Whose archive? Whose history? The Women’s Library and Ruskin College, Oxford
I have recently been involved in the campaign to save the Women’s Library currently housed in a purpose built library and exhibition space in London’s East End. As I have written elsewhere, the library was initiated by the London Society for Women’s Service with two objects:‘to provide a good working library on social, political and economic subjects for its members and to preserve the history of the women’s movement in which the members themselves had played an honourable part’. Former librarian, David Doughan, described it as ‘ the largest and most comprehensive source of information on women in the UK, if not the world.’ The decision of the governors of London Metropolitan University to transfer the collection and, under TUPE, the staff to the LSE has been seen by some as positive. Yet while it is clearly good that the collection is not being trashed, the fact that it is leaving its purpose – designed building achieved through a Heritage Lottery Funded bid is not positive. Rather than being a walk-in facility in one of the poorest boroughs in Britain its transfer to an elite university that has so far declined to also take the exhibition space is to be lamented. The whole character of the place will potentially change from a site of activism connecting tangibly with the world outside to one of introspection practised by academics.
However, this is not the only progressive archive under threat. Ruskin College, Oxford, the labour movement institution founded in Oxford in 1899, has recently sold its building in central Oxford to Exeter College and has moved to the outskirts of the city to Headington. Fortunately one of its collections relating to the History Workshop Movement has already transferred to the Bishopsgate Institute in London. The Bishopsgate volunteered to take any material that Ruskin did not want. Reject material includes the MA dissertations undertaken in the last 15 years by students on the pioneering Public History course but other, older material has a much less secure future.
Unique material has already been trashed. This includes records of some of the trade union students who attended Ruskin in its first decades. These were activists, sponsored by their unions, who usually went back into the trade union and labour movement as leaders. Such archival matter is like gold dust to labour and social historians – and, of course, to former students’ descendants – enabling a better understanding of the political and cultural life of working class people in the twentieth century.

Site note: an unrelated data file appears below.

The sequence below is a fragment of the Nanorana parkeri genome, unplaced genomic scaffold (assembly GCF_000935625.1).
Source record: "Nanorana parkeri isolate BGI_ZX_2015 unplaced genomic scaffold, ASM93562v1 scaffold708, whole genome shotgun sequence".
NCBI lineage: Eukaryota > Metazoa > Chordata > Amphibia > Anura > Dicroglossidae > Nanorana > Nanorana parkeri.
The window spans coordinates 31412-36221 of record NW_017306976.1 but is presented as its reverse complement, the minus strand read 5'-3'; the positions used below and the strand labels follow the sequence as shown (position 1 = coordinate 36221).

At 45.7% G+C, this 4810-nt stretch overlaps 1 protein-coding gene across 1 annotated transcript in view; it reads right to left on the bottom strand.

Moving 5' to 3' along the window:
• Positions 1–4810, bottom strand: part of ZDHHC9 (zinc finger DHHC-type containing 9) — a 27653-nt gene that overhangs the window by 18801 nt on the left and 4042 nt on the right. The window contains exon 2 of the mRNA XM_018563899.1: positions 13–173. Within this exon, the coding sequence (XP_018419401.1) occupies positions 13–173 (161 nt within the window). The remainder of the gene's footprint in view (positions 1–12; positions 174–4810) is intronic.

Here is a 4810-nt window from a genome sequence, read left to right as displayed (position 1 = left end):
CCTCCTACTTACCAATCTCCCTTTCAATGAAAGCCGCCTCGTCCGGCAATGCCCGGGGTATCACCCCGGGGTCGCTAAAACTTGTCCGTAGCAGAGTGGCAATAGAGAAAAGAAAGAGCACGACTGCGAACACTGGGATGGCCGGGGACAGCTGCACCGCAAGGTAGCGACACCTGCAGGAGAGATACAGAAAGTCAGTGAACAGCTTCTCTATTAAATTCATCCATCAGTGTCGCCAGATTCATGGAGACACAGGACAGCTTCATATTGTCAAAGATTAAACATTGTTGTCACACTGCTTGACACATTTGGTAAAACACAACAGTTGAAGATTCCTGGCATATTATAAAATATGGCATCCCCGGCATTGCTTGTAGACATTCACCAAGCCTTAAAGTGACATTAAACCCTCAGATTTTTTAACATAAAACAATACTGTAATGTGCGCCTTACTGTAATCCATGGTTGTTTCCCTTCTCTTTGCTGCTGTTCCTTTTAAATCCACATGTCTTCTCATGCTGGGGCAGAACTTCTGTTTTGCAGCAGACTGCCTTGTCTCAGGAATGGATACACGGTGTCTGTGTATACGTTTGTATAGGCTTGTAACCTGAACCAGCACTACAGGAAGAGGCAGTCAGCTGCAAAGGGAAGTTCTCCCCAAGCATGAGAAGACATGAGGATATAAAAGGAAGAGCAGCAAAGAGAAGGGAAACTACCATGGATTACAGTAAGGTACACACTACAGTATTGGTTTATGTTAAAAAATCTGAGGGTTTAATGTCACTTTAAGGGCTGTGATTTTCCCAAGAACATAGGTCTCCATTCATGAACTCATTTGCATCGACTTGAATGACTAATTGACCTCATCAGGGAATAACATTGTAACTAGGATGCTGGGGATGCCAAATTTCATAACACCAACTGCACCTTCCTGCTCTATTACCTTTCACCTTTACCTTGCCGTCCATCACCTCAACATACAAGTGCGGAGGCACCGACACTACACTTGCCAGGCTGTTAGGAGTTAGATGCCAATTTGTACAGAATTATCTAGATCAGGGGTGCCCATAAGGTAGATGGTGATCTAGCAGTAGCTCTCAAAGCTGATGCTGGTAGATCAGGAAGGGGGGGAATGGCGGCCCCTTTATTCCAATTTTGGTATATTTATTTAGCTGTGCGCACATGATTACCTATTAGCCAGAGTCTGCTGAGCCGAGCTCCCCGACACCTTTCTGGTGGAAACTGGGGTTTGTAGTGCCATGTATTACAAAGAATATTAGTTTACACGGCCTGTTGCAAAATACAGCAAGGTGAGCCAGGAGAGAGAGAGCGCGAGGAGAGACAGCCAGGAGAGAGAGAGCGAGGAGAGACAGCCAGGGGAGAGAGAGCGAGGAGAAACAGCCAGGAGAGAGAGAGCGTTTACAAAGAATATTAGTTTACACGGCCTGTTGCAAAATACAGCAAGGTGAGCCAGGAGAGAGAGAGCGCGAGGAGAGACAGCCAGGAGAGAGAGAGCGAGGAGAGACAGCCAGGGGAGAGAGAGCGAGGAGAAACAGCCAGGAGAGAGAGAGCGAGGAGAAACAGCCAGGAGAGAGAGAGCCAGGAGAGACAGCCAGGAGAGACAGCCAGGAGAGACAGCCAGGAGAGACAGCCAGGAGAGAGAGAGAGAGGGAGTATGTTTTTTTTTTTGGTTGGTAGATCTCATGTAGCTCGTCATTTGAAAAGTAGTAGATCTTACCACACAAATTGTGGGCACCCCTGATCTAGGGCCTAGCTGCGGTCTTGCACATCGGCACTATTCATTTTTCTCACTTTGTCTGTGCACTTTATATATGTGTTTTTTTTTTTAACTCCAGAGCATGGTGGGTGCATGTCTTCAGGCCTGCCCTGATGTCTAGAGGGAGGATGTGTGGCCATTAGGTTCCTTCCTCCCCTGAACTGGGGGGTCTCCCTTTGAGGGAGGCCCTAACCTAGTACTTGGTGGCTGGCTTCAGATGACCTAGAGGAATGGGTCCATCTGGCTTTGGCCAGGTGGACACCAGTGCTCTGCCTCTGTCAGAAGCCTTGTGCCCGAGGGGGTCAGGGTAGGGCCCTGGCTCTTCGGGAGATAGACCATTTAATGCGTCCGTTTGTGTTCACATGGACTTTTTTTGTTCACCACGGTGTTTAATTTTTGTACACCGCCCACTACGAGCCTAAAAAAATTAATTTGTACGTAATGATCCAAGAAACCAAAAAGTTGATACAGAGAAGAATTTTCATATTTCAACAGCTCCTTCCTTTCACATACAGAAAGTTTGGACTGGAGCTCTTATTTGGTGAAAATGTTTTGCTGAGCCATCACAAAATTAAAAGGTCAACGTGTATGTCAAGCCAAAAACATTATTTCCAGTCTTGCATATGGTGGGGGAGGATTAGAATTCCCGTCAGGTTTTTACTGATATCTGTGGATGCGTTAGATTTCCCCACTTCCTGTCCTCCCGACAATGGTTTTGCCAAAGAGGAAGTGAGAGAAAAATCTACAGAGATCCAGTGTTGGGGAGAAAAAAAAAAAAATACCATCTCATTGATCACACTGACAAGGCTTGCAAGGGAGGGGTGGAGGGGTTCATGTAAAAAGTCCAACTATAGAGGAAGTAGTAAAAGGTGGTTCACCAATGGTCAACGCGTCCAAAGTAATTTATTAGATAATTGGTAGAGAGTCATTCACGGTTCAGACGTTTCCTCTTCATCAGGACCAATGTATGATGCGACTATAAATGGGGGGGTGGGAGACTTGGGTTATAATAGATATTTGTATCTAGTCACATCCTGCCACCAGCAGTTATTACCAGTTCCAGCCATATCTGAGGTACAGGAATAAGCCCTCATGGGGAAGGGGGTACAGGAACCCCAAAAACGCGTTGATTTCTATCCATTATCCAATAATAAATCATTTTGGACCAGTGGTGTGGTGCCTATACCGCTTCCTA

However, the college principal, Audrey Mullender, has decided that such material should be destroyed. Most of the files, she says, are ‘extremely thin and boring’ and do not provide ‘a complete record’. This indicates a complete lack of understanding about the nature of archives – and why historians find them fascinating.What is extremely boring to one individual is often fascinating to a historian re-visiting the material in decades to come. In New Zealand, for example, one short sighted official destroyed nineteenth century census records thinking they would be of no interest whereas, of course, these are items of fascination to family historians. Even within state records one never receives full records – the 1861 census, for example, has huge gaps. Archives never contain ‘complete’ records. Choices are always made by depositers and archivists. There is no ‘objective’ position. This is one of the reasons that historians find archives tantalising and absorbing.
There is a fundamental misunderstanding too about the status of personal material such as that contained in former student applications. Routinely readers in archives are forbidden from accessing personal archives for some period of time, currently usually 70 years. Archives have the facilities and rationale for ensuring that records are preserved: colleges do not automatically have the space especially when a new supposedly purpose built library has less storage space than the library it is replacing… Audrey Mullender has been informed that an institution donating to an archive can have control over access and that a receiving institution can have the knowledge that in the future such materials can be accessed.
To date some unique and rare material has been taken away from the old college and has already been specifically destroyed. Some apparently still remains – awaiting the same fate.
Women’s and labour history are being pushed back into the margins from which they emerged after a long fight in the 1960s and 1970s.One is reminded – yet again – of the prescient writing of Walter Benjamin , namely, that ‘every image of the past that is not recognized by the present as one of its own concerns threatens to disappear irretrievably.’ He also writes of the role of the historian to fan the spark of hope in the past and that such a historian is one who is firmly convinced that even the dead will not be safe from the enemy if the enemy wins…
Sign the petition on Care2 site now to stop further archive destruction at Ruskin College, Oxford.
A longer article discussing the destruction of the Ruskin archive is now available at History Workshop Online